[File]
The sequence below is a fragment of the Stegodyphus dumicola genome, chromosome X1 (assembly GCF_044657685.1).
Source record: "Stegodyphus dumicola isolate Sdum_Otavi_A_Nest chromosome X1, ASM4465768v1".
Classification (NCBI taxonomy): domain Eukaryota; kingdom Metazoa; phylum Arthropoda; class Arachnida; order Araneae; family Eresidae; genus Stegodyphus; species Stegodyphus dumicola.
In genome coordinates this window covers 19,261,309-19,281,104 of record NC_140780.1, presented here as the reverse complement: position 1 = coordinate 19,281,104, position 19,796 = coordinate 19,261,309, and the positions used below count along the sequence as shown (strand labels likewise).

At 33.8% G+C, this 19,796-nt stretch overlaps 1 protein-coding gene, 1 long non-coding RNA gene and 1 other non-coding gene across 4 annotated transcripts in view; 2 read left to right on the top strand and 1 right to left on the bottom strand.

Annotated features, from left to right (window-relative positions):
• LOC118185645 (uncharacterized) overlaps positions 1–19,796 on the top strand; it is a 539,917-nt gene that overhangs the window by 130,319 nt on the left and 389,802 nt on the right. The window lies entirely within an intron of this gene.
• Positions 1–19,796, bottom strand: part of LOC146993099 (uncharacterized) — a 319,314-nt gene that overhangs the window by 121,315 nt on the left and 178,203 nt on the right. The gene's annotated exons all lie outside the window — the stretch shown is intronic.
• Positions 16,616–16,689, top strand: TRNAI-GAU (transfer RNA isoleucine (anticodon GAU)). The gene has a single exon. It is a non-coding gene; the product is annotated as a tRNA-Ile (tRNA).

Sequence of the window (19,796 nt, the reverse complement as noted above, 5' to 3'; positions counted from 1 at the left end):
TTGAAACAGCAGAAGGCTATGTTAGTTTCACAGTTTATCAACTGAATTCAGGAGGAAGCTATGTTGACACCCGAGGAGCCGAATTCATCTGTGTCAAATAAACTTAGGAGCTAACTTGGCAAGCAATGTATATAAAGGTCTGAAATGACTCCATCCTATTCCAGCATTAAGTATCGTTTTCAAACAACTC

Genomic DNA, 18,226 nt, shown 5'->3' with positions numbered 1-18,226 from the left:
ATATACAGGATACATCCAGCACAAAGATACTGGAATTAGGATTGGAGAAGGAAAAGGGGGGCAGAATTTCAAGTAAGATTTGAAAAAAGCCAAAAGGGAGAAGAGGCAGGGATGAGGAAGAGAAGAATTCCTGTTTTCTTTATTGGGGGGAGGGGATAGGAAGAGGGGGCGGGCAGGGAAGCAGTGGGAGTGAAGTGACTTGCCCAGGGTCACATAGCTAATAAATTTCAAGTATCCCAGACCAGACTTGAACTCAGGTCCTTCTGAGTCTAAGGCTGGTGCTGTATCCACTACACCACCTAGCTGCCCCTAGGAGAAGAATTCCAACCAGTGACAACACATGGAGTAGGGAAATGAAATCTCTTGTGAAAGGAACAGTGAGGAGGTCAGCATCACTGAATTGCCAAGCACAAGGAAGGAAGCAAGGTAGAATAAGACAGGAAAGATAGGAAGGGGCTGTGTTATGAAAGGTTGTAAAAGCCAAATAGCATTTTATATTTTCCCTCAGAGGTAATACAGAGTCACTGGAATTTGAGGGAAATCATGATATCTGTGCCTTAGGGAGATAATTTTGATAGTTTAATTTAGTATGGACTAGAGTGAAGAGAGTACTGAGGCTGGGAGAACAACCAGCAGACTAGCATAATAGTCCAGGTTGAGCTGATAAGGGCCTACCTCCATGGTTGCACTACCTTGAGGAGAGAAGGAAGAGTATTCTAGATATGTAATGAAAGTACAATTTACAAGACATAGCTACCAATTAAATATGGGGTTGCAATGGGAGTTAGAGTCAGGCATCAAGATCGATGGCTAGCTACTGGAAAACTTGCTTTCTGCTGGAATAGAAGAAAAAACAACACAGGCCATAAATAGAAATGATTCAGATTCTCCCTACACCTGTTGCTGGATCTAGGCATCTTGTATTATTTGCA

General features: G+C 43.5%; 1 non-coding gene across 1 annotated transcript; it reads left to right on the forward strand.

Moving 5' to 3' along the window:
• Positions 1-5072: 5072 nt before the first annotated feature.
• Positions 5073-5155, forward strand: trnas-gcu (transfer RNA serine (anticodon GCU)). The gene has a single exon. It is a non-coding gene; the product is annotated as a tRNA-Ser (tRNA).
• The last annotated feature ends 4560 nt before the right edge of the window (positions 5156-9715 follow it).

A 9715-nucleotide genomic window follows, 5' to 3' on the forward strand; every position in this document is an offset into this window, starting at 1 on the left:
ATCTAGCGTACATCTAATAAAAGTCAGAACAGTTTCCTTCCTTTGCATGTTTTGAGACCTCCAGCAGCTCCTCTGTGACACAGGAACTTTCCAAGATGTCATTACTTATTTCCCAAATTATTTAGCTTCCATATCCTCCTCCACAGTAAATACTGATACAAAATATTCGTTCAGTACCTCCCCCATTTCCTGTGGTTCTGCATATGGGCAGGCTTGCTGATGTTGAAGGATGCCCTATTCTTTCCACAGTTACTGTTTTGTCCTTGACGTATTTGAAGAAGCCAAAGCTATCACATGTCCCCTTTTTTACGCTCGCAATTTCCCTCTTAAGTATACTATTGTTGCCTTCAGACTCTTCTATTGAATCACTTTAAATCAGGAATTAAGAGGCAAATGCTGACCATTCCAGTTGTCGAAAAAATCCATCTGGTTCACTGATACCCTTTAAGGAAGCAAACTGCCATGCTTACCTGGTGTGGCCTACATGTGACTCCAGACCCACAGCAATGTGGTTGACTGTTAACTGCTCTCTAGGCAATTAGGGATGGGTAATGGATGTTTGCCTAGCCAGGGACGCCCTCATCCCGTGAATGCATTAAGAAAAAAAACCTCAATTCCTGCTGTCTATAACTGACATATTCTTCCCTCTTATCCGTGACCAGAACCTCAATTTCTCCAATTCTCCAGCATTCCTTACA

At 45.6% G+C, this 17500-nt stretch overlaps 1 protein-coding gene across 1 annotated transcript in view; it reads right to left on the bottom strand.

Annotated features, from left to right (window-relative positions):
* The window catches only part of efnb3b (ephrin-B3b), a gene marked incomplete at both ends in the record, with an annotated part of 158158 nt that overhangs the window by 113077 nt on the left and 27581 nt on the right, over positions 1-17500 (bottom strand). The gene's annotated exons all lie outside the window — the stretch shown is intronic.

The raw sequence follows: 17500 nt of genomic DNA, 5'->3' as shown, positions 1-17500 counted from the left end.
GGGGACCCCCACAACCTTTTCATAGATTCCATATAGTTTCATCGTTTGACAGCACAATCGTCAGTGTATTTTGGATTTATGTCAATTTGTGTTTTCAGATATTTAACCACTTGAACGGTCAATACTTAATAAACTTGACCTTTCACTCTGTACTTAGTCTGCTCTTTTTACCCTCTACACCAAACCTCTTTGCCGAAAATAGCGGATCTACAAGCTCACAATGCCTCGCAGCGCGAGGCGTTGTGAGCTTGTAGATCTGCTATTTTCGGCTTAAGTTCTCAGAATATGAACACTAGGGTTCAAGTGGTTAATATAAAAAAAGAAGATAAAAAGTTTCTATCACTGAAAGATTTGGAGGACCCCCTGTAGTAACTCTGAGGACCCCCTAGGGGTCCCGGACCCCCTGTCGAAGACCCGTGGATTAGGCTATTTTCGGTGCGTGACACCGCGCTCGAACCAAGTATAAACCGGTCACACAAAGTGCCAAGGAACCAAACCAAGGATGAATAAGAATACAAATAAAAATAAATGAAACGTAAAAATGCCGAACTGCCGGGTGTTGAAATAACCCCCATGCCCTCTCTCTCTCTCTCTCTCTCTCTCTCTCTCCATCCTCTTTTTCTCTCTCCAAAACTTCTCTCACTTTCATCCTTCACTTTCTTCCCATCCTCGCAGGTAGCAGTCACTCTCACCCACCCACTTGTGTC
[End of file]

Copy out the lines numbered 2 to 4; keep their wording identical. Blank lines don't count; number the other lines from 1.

Source record: "Stegodyphus dumicola isolate Sdum_Otavi_A_Nest chromosome X1, ASM4465768v1".
Classification (NCBI taxonomy): domain Eukaryota; kingdom Metazoa; phylum Arthropoda; class Arachnida; order Araneae; family Eresidae; genus Stegodyphus; species Stegodyphus dumicola.
In genome coordinates this window covers 19,261,309-19,281,104 of record NC_140780.1, presented here as the reverse complement: position 1 = coordinate 19,281,104, position 19,796 = coordinate 19,261,309, and the positions used below count along the sequence as shown (strand labels likewise).